The Pacific Fibre Issue – Has The US Gone Too Far?
Analysis – By Selwyn Manning.
Interest.co.nz‘s main contact was New Zealand-based invester Rod Drury who said: “It was made clear US authorities would not allow Chinese investment.”
Apparently United States authorities believed that if Pacific Fibre was to secure Chinese investors in the project, it was a given that those investors would insist in using Chinese equipment, hardware, to create and run the Pacific cable. It was that that raised United States ICT security intelligence concerns. As Drury told Interest.co.nz: Pacific Fibre had been caught between “real political issues” between the US and China.
Dominance In The Pacific – A Strategic Goal
Let’s place this issue into a context.
Both external powers have marked out the Pacific as a patch they seek to dominate. Pacific Fibre’s demise illustrates the fine line that both the New Zealand and Australian governments stride in their trade relationships with China while advancing security and military declarations with the United States.
At some point, countries like New Zealand and Australia become compromised over whose interests they should bow to. For example, Australia agreed to allowing a US Marine contingent to deploy and base itself at Australia’s Darwin military base.
This week, Australian newspaper reports revealed that Australia likely will allow another US military contingent to deploy and base itself in West Australia.
Traditionally Australia has been a much closer ally to the United States than New Zealand has experienced. And Australia plays a much more significant role in US-led security strategies than does New Zealand.
But since 2007 – when the US Bush Administration’s secretary of state Condoliza Rice said while visiting here: “New Zealand is a friend and an ally” – New Zealand has been drawn into a closer association with the US security/defence aparatus, to the point where in June 2012 it signed the Washington Declaration, an agreement that signaled a bilateral commitment between the US and NZ where both countries would embrace a mutually beneficial security and defence relationship.
Such moves cause concern for New Zealand’s second largest export partner, the Peoples Republic of China. From China’s juxtaposition, New Zealand resisted signing a formal military alliance with the USA. But that the Washington Declaration – while allowing New Zealand to resist military engagement should it believe it has a moral right to do so – certainly paves the way for the US to use NZ as a logistical base should it be part of its tactical plan.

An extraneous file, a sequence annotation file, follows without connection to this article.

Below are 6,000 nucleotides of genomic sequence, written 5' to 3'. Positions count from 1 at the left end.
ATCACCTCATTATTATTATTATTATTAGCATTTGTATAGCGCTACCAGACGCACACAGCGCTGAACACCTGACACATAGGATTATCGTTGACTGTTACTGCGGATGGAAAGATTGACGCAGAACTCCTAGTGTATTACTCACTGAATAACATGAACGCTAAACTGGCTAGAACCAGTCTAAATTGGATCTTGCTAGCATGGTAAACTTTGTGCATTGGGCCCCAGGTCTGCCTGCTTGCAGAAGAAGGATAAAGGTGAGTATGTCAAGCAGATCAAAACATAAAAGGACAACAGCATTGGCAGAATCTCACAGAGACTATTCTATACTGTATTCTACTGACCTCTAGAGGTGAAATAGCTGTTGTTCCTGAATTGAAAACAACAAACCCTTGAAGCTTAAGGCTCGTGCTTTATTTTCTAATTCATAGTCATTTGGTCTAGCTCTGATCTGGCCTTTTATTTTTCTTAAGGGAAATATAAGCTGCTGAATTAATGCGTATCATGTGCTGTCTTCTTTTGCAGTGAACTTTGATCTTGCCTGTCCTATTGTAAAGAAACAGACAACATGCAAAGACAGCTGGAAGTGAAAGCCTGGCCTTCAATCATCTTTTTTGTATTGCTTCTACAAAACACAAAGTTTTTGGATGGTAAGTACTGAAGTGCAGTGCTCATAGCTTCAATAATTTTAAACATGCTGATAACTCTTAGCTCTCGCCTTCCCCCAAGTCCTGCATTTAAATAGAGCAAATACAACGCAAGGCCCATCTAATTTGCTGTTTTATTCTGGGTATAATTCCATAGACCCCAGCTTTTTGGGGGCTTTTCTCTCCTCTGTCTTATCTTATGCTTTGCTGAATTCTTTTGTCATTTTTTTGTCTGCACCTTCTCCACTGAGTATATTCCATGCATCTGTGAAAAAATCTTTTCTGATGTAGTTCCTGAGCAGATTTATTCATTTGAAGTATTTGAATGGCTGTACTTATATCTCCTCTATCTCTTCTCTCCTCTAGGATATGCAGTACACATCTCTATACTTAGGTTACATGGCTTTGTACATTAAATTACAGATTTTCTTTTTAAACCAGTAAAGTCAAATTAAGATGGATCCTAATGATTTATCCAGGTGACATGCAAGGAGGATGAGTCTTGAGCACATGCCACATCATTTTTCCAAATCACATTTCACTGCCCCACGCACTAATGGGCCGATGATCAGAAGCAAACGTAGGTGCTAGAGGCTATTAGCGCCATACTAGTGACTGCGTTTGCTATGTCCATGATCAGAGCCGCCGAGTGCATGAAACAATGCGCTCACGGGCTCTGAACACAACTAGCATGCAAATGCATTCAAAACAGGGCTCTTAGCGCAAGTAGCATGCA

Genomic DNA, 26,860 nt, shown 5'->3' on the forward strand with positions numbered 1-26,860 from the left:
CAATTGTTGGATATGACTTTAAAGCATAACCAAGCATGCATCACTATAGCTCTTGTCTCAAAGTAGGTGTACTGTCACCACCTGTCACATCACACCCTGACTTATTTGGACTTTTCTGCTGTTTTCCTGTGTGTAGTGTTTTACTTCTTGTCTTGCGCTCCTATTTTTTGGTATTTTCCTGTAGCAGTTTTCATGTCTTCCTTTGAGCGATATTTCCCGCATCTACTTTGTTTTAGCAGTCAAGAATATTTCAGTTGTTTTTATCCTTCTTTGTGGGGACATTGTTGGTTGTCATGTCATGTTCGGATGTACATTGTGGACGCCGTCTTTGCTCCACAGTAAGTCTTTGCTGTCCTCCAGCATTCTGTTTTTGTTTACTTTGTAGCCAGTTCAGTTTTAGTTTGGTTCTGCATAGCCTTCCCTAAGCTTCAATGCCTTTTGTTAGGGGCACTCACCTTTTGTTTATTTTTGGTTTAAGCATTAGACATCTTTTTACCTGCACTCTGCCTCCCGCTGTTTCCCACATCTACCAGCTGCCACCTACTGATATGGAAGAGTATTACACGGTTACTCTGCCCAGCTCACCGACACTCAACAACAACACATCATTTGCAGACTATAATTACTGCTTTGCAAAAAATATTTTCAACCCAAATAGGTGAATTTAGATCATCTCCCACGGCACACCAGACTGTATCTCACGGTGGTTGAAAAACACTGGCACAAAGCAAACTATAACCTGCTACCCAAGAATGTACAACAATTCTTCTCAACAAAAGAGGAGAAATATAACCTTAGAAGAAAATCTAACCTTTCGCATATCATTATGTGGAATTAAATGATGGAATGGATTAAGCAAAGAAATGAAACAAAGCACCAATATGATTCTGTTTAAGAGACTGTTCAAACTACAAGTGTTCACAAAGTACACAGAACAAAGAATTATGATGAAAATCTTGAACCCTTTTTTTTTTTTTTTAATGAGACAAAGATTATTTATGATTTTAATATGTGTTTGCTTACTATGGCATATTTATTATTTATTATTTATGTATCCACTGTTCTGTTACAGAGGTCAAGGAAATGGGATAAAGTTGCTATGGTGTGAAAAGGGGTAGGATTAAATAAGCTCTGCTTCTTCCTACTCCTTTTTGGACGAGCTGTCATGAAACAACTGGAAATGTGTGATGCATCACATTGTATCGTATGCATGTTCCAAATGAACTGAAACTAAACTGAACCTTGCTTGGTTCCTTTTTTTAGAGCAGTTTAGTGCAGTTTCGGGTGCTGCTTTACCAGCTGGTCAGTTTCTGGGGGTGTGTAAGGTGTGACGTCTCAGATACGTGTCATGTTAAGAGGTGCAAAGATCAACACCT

The only difference between New Zealand and Australia in this regard is that New Zealand’s anti-nuclear laws prevent nuclear weapons and naval and airforce hardware (that can carry such weapons) from entering our territorial waters. But that does not prevent the US from using New Zealand as a territorial buffer – a soft demarkated border that indicates the extent of the US’s security reach in the Pacific in geopolitical terms.
In simplistic terms, the Washington Declaration signaled to the Chinese that DC has New Zealand in its pocket. The FBI raid on Megaupload.com boss Kim Dotcom’s residence, on New Zealand soil, underscored that fact, as has this successful move by the US to scuttle the Pacific Fibre venture.
China does not subscribe to the same tactics as the Americans, it makes its moves diplomatically, strategically brokering common ground among its Pacific neighbours, it is almost stealthlike, and deploys its influence on nations like New Zealand and Australia through the use of economic options that underscore, for good or for bad, the consequences of the latter two nations’ actions.
The United States has crossed a line on this Pacific Fibre affair. The question remains as to how the People’s Republic of China will wish to react.
- Bloomberg.com – U.S. House of Representatives’ Intelligence Committee.
- 36th-Parallel.com – Huawei search-string.
Earlier – US sensitivities over Chinese ICT hardware:
Interest.co.nz reported in April:
‘Huawei’s Global Security Officer, John Suffolk, former chief information officer for the British government. Suffolk said Huawei was the most open and transparent vendor in the telecommunications community.
“Come and inspect any facility you want. Put any of our products through the most rigorous, demanding, third-party verification you can think of, because that’s what we do around the world,” Suffolk said.’